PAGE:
Politics & Policy

Elena Kagan’s ‘Don’t Ask Don’t Tell’ Sharia Policy

Political willfulness is not the judicial temperament.

I wonder if Elena Kagan knows about Sakineh Mohammadi Ashtiani.

Ms. Ashtiani is about to be stoned. That’s where they bury you up to your chest and hurl rocks at you until you die. The rocks can’t be too big. You see, this is real torture, religion-of-peace torture. It’s the kind that happens every day but that Democrats prefer not to talk about. With stoning (or “lapidation” as the press gently call it on those rare occasions when it is mentioned at all), the ordeal must not end too quickly. Otherwise, it might not make the right impression, as it were, on the victim — the sinner — and the community at large.

Had the solicitor general heard about Ms. Ashtiani’s plight, one imagines, she’d have told her to get herself to the nearest courthouse and seek the protection of the law. Alas, it is pursuant to the law that this barbarity will take place. The stoning of this 43-year-old mother of two has been ordered by a court in her native Iran, where the only legal code is Allah’s law, sharia. It is the Islamic sentence for adultery, the crime to which Ashtiani confessed after serial beatings by her interrogators.

During her a stint at the Clinton White House, we now know, Ms. Kagan struck the pose of a champion of women’s rights — at least if you weren’t an unborn girl. So fierce was her devotion to the cause of “reproductive freedom” that she subverted science in the service of abortion on demand — specifically, to preserve the partial-birth abortion procedure, which exceeds even stoning in its ghastliness. She then went on to Harvard Law School where, as dean, she became the champion of sharia.

Not of stoning and other grotesque penalties, of course — nothing so obviously offensive. To hear progressives tell it, we can do nice, clean, friendly sharia, just like we do nice, clean, friendly Islam. “Lapidations,” they will tell you, are no different from jihadist suicide bombings: outmoded vestiges of a long-forgotten time. Except they’re not. They are undeniably rooted in Islamic scripture, and they are happening today, with frequency, wherever sharia reigns. That is because the “moderate Islam” progressives like to banter about is a mirage in search of a cogent set of principles. There is no moderate Islam that can compete with the mainstream, sharia Islam. Thus the crimes and punishments, in all their ghoulishness, endure.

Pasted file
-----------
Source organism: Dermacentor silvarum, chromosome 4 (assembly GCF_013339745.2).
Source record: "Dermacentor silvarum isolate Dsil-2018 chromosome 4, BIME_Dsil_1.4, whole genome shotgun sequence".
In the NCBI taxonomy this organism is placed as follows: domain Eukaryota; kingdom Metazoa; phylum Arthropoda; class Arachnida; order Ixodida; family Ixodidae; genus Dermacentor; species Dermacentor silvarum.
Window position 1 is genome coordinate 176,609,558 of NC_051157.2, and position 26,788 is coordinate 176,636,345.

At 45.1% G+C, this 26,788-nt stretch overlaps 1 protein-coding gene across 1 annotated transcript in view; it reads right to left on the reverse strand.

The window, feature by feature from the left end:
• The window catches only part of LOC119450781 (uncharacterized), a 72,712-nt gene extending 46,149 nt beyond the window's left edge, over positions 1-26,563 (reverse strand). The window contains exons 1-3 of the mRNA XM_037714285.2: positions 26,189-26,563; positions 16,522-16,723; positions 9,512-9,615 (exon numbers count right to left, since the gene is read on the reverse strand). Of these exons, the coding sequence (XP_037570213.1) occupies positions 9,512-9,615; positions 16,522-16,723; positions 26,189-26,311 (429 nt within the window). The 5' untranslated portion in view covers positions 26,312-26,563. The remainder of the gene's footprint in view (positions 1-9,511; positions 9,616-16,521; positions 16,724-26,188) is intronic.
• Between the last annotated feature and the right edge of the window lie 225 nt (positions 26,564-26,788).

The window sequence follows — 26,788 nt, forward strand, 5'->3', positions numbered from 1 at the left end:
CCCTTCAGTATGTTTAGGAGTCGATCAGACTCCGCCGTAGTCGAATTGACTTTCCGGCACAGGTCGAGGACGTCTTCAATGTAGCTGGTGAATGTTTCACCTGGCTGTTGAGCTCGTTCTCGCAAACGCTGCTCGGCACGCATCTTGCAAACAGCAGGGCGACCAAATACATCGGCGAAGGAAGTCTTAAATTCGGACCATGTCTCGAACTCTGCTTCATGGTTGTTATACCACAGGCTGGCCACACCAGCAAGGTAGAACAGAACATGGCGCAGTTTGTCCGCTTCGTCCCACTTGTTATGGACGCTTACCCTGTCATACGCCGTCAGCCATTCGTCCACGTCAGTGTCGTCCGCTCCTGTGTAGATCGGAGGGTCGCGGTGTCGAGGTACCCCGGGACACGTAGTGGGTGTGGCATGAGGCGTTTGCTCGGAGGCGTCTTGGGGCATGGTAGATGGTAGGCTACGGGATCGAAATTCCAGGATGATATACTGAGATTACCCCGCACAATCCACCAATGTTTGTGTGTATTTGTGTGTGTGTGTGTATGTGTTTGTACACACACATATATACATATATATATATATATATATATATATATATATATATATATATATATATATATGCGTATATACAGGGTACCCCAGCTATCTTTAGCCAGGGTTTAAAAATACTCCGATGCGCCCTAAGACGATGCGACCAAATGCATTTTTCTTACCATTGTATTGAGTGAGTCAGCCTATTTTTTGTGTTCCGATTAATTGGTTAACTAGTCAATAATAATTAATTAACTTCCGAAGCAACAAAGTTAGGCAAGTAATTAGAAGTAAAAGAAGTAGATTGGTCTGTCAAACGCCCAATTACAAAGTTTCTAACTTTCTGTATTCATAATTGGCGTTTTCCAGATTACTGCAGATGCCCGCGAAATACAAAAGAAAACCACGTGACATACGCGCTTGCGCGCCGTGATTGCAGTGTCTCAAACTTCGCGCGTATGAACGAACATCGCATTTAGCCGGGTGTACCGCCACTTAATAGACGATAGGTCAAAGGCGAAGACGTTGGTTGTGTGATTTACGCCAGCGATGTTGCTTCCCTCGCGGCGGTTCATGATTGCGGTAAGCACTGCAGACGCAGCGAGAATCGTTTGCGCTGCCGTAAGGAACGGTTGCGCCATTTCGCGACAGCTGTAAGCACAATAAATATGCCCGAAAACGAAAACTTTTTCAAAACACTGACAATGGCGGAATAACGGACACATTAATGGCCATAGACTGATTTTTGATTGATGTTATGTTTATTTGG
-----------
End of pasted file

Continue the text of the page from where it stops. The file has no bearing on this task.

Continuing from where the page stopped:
At Harvard, Dean Kagan’s gay-rights activism was as limitless as her pro-abortion activism had been. She banned on-campus military recruitment. Doing so was a flagrant violation of federal law, but she rationalized it by her moral outrage over the armed forces’ “Don’t Ask, Don’t Tell” policy. Once again striking the leftist’s brave “speaking truth to power” pose, she lambasted DADT as “a profound wrong — a moral injustice of the first order.” 

It was a phony courage, the kind where you rattle your “social justice” saber in front of a pretend dragon, knowing your friends will cheer. The kind where you know it won’t cost you anything. The military wasn’t going to do anything to Kagan, and DADT wasn’t a mere military standard. It was a statute enacted by a solidly Democratic Congress with the approval of President Clinton. Shortly after he signed DADT, President Clinton offered Kagan a position on the White House staff. Did she grandstand? Did she speak truth to power with a scoffing denunciation about the profound moral injustice Clinton had endorsed? Not exactly. She accepted the gig in a heartbeat, ditching a coveted tenured professorship at the University of Chicago’s law school, one of America’s finest.

Real courage at Harvard would have called for condemning the university’s profoundly immoral, gluttonous promotion of sharia. While Kagan was at the law school, her patron, Harvard’s president Larry Summers, accepted a stunning $20 million donation for the creation of a program of studies to lionize Islam’s history and jurisprudence. The cash came from the Saudi prince Alwaleed bin Talal, the billionaire investor whose attempted $10 million contribution to the Twin Towers fund had been refused by New York mayor Rudy Giuliani when bin Talal blamed the 9/11 atrocities on American foreign policy. Summers, the anti-Giuliani, not only took the money but named the program and an endowed professorship in the prince’s honor. And why not? By then, as Ben Shapiro reported, Harvard’s law school already had three Saudi-funded institutions devoted to the study of sharia.